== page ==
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Canadian Health Care Pressures 42-Year-Old to Choose Euthanasia

A young man suffering from a debilitating brain disorder has filed a lawsuit against a Canadian hospital for being unwilling to give him the medical care he needs and instead pressuring him into assisted suicide.

CTV News is reporting on the story of a Canadian man named Roger Foley, 42, who is suffering from cerebellar ataxia, a disorder that occurs when the cerebellum becomes inflamed or damaged. Because the cerebellum is the area of the brain responsible for controlling gait and muscle coordination, this can render a person unable to perform every day tasks.

Foley has launched a landmark lawsuit against a hospital, several health agencies, the Ontario government and the federal government, alleging that health officials will not provide him with the assisted home care team of his choosing and is instead offering him, among other things, medically assisted suicide.

The suit claims that even though a government-selected home care provider left him with injuries and food poisoning, he is being denied the right to self-directed care which would allow him to play a central role in planning his care from the comfort of his own home.

“I have been given the wrong medications, I have been provided food where I got food poisoning, I’ve had workers fall asleep in my living room, burners and appliances constantly left on, a fire, and I have been injured during exercises and transfers,” Foley said. “When I report(ed) these things to the agency, I would not get a response.”

The inferior care caused him to be admitted twice to the hospital.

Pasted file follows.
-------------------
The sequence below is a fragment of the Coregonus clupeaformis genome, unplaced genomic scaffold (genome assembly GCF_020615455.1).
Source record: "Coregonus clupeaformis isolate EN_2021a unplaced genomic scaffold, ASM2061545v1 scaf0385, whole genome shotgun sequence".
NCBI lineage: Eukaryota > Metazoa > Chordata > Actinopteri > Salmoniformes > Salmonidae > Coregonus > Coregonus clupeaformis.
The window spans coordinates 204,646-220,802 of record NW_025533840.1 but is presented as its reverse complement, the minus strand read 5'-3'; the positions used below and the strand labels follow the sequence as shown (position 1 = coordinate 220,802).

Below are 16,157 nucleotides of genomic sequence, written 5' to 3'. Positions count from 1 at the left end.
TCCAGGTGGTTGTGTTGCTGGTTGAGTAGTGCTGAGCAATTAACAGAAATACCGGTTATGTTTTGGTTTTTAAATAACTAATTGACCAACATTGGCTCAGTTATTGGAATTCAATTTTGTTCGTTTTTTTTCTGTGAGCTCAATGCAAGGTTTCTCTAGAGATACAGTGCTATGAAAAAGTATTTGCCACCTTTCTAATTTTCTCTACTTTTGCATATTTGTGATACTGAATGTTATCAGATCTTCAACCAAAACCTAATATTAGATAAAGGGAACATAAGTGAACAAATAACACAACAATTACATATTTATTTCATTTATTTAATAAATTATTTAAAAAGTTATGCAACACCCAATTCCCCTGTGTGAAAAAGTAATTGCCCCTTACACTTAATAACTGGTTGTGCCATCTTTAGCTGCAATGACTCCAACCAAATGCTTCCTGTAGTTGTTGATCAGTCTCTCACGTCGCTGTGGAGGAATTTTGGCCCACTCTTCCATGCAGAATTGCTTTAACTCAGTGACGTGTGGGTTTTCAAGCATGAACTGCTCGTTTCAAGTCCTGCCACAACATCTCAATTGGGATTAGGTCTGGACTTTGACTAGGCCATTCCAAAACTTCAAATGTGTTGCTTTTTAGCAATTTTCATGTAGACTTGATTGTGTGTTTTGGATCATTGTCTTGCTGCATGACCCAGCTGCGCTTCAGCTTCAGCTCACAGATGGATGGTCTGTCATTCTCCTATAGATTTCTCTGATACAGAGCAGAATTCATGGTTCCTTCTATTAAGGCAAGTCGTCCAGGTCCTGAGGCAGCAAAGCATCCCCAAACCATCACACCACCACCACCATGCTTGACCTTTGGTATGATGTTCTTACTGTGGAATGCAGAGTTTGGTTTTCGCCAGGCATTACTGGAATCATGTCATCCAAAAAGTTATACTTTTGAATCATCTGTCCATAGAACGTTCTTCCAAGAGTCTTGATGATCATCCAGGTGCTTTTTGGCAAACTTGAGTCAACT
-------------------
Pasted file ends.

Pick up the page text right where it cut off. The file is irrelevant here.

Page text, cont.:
The case grabbed international headlines when Foley released audio recordings revealing how, instead of providing him with the help he needs, he is being pressured into assisted suicide.

For example, in one recording, he speaks with a man who is threatening him with exorbitant medical bills – upward of $1,500 a day – if he continues to stay in the hospital.

Foley then reminds the man that it is illegal for hospitals to coerce patients like that.

The man is heard saying that the hospital does not use “this conversation in every situation . . . It is only in situations where somebody has a plan in the community that is feasible that they’re not going to accept and that’s OK.”

Foley says that no one has informed him of any plan and that his rights are being violated. He then asks, “So what is the plan that you know of?”

“Roger, this is not my show,” the man replies. “I told you my piece of this was to talk to you about if you had interest in assisted dying.”

In another recording, he is asked whether or not he feels like he wants to harm himself.

Foley responds by telling him that he’s “always thinking I want to end my life” because of the way he’s being treated at the hospital and because his requests for self-directed care have been denied.

The man tells Foley that he can “just apply to get an assisted, if you want to end your life, like you know what I mean?”

Foley objects, saying that he is being forced to end his life.

“Oh, no, no, no,” the man insists. “I’m saying if you feel that way…You know what I mean? Don’t get me wrong. I’m saying I don’t want you to be in here and wanting to take your life.”

Foley told CTV News he decided to release the recordings “to all Canadians as my situation got very bad recently where I almost died.”

Although he is unable to release further details, he added, “It is the real truth of what is going on in Canada regarding so many assisted deaths without appropriate safeguards, in combination with the lack of necessary care that is not being provided to persons who are suffering. . . I have not received the care that I need to relieve my suffering and have only been offered assisted dying. I have many severe disabilities and I am fully dependent. With the remaining time I have left, I want to live with dignity and live as independently as possible.”

The recordings have sent shockwaves throughout Canada and the world.

Tim Stainton, a professor at the University of British Columbia’s School of Social Work, told CTV that the recordings “present a deeply concerning picture.”

“It would seem to indicate that the hospital has determined, not Mr. Foley, that MAID (medical assistance in dying) would be a reasonable option,” he said.

Cathy Fiano-Chesser, writing for, says it’s disturbing “that a country with government-run health care is treating people’s lives as if they have dollar signs attached, refusing to give people the care they need, and yet looking the other way as people are pressured to die."

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